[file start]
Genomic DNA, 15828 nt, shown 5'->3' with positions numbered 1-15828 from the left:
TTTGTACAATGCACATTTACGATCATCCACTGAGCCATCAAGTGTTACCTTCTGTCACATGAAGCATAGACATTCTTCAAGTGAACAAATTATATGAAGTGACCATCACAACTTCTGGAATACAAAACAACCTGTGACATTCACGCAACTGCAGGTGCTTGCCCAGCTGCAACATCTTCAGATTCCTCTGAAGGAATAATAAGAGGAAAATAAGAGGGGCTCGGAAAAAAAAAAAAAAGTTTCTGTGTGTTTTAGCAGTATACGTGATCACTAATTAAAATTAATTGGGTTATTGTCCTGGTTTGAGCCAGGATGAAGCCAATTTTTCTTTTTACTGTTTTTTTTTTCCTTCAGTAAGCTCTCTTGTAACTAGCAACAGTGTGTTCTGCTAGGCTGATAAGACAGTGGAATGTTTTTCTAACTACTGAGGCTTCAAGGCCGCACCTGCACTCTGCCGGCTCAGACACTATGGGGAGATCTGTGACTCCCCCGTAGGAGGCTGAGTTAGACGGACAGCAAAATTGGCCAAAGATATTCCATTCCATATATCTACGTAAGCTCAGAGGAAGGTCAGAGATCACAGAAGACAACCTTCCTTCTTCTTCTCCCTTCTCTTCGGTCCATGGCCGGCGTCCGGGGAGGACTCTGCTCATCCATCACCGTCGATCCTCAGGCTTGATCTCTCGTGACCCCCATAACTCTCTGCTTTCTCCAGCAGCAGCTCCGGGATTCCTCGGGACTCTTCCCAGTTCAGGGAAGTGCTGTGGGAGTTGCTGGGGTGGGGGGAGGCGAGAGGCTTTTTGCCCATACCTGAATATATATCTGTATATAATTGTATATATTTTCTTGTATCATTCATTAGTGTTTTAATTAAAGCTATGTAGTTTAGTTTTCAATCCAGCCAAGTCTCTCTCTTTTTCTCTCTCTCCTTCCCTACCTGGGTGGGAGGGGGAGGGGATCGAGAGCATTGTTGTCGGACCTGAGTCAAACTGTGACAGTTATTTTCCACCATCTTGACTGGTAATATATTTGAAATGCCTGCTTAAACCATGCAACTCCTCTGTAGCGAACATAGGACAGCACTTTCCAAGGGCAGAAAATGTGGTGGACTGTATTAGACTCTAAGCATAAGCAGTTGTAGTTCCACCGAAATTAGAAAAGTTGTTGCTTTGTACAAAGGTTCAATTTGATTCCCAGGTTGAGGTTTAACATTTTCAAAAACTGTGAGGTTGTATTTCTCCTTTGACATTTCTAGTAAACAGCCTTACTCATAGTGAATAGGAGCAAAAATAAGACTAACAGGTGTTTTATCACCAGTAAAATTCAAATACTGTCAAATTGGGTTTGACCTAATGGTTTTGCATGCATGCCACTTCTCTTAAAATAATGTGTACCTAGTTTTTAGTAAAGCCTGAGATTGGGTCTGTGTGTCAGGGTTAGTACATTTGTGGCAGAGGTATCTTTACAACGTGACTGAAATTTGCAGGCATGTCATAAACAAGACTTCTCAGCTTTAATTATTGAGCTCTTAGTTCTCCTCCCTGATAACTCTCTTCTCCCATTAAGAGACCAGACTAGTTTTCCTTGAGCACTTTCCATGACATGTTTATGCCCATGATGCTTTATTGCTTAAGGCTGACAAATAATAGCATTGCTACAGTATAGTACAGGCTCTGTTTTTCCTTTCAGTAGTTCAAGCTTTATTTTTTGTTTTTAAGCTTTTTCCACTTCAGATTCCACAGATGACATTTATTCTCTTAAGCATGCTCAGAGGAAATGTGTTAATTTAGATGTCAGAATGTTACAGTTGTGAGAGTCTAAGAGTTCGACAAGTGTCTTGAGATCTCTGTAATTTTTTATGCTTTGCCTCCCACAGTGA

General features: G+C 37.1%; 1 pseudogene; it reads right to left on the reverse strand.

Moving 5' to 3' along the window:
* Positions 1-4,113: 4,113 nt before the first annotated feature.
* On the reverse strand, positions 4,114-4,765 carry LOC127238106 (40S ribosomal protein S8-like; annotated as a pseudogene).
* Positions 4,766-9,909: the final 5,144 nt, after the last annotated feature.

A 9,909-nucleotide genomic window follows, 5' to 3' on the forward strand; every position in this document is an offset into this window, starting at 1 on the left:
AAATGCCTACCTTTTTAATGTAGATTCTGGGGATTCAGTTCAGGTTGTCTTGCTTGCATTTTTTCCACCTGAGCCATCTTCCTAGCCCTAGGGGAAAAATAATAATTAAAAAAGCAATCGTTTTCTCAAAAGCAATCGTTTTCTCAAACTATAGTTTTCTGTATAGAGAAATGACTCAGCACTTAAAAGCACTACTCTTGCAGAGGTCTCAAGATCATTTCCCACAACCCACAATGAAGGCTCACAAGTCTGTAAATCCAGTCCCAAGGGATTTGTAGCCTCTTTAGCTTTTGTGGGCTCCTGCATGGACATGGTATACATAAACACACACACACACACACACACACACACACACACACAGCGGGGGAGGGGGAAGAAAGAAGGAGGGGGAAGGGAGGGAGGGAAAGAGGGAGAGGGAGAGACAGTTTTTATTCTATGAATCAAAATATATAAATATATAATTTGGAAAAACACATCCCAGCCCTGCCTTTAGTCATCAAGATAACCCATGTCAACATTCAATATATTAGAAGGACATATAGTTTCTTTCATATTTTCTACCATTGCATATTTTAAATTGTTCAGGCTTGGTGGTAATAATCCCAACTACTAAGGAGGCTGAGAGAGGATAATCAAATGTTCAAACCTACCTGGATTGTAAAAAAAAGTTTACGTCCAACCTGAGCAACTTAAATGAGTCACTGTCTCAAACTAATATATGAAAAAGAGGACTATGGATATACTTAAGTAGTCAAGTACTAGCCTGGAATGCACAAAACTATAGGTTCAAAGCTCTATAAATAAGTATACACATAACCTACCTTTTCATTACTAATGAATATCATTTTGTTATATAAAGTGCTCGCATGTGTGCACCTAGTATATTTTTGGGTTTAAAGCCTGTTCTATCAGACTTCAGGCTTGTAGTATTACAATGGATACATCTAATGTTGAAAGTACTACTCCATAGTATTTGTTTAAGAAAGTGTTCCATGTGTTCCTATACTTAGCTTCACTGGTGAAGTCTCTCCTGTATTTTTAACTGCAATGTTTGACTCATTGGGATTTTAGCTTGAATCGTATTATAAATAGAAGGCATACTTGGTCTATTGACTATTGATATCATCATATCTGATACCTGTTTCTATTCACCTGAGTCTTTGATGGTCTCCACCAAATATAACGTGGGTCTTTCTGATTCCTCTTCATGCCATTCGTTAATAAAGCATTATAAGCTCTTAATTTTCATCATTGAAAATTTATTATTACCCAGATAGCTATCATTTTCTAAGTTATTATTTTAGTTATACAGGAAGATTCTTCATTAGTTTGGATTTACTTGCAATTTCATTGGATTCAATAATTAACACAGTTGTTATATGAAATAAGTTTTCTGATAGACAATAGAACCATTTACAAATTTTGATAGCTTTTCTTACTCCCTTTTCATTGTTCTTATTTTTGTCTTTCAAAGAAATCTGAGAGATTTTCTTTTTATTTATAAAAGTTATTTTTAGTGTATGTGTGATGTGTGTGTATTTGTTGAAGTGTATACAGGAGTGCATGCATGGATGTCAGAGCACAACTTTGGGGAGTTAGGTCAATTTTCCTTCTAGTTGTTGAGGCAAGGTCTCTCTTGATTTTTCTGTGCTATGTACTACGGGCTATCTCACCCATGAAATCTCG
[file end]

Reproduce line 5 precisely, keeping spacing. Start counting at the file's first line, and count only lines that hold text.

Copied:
* Positions 1-4,113: 4,113 nt before the first annotated feature.